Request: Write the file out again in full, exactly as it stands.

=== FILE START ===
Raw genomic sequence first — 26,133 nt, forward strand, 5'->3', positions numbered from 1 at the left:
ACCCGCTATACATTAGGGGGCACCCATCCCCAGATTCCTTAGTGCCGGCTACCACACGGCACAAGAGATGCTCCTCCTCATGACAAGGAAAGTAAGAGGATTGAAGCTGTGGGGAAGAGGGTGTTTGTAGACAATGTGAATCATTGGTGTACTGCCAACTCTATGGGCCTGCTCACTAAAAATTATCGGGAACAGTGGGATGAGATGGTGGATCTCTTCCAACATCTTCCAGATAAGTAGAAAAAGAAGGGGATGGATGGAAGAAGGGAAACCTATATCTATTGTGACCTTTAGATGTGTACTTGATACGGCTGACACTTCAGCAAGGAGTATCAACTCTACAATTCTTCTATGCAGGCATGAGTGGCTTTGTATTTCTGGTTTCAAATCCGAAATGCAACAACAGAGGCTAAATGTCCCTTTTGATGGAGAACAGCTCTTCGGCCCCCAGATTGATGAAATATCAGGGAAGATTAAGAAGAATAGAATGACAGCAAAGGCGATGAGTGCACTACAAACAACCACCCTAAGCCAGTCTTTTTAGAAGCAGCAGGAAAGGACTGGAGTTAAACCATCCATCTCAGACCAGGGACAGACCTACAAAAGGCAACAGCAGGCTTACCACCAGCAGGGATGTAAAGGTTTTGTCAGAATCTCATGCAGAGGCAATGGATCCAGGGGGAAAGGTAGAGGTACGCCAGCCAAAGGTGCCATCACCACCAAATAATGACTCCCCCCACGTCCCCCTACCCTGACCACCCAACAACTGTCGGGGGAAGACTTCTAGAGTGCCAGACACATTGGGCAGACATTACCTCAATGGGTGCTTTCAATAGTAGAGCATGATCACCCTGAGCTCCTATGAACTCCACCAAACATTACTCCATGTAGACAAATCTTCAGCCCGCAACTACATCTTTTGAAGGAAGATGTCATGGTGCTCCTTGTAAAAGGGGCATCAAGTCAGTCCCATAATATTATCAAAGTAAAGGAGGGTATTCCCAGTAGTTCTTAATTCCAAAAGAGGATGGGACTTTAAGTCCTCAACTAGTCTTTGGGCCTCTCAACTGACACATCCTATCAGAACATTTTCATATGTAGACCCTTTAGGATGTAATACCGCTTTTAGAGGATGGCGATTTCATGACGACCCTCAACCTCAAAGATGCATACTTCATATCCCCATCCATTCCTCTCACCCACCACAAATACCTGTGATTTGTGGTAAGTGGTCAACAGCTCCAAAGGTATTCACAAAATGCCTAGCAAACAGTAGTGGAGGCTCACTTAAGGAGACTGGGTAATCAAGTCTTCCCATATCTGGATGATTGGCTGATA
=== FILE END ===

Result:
Raw genomic sequence first — 26,133 nt, forward strand, 5'->3', positions numbered from 1 at the left:
ACCCGCTATACATTAGGGGGCACCCATCCCCAGATTCCTTAGTGCCGGCTACCACACGGCACAAGAGATGCTCCTCCTCATGACAAGGAAAGTAAGAGGATTGAAGCTGTGGGGAAGAGGGTGTTTGTAGACAATGTGAATCATTGGTGTACTGCCAACTCTATGGGCCTGCTCACTAAAAATTATCGGGAACAGTGGGATGAGATGGTGGATCTCTTCCAACATCTTCCAGATAAGTAGAAAAAGAAGGGGATGGATGGAAGAAGGGAAACCTATATCTATTGTGACCTTTAGATGTGTACTTGATACGGCTGACACTTCAGCAAGGAGTATCAACTCTACAATTCTTCTATGCAGGCATGAGTGGCTTTGTATTTCTGGTTTCAAATCCGAAATGCAACAACAGAGGCTAAATGTCCCTTTTGATGGAGAACAGCTCTTCGGCCCCCAGATTGATGAAATATCAGGGAAGATTAAGAAGAATAGAATGACAGCAAAGGCGATGAGTGCACTACAAACAACCACCCTAAGCCAGTCTTTTTAGAAGCAGCAGGAAAGGACTGGAGTTAAACCATCCATCTCAGACCAGGGACAGACCTACAAAAGGCAACAGCAGGCTTACCACCAGCAGGGATGTAAAGGTTTTGTCAGAATCTCATGCAGAGGCAATGGATCCAGGGGGAAAGGTAGAGGTACGCCAGCCAAAGGTGCCATCACCACCAAATAATGACTCCCCCCACGTCCCCCTACCCTGACCACCCAACAACTGTCGGGGGAAGACTTCTAGAGTGCCAGACACATTGGGCAGACATTACCTCAATGGGTGCTTTCAATAGTAGAGCATGATCACCCTGAGCTCCTATGAACTCCACCAAACATTACTCCATGTAGACAAATCTTCAGCCCGCAACTACATCTTTTGAAGGAAGATGTCATGGTGCTCCTTGTAAAAGGGGCATCAAGTCAGTCCCATAATATTATCAAAGTAAAGGAGGGTATTCCCAGTAGTTCTTAATTCCAAAAGAGGATGGGACTTTAAGTCCTCAACTAGTCTTTGGGCCTCTCAACTGACACATCCTATCAGAACATTTTCATATGTAGACCCTTTAGGATGTAATACCGCTTTTAGAGGATGGCGATTTCATGACGACCCTCAACCTCAAAGATGCATACTTCATATCCCCATCCATTCCTCTCACCCACCACAAATACCTGTGATTTGTGGTAAGTGGTCAACAGCTCCAAAGGTATTCACAAAATGCCTAGCAAACAGTAGTGGAGGCTCACTTAAGGAGACTGGGTAATCAAGTCTTCCCATATCTGGATGATTGGCTGATA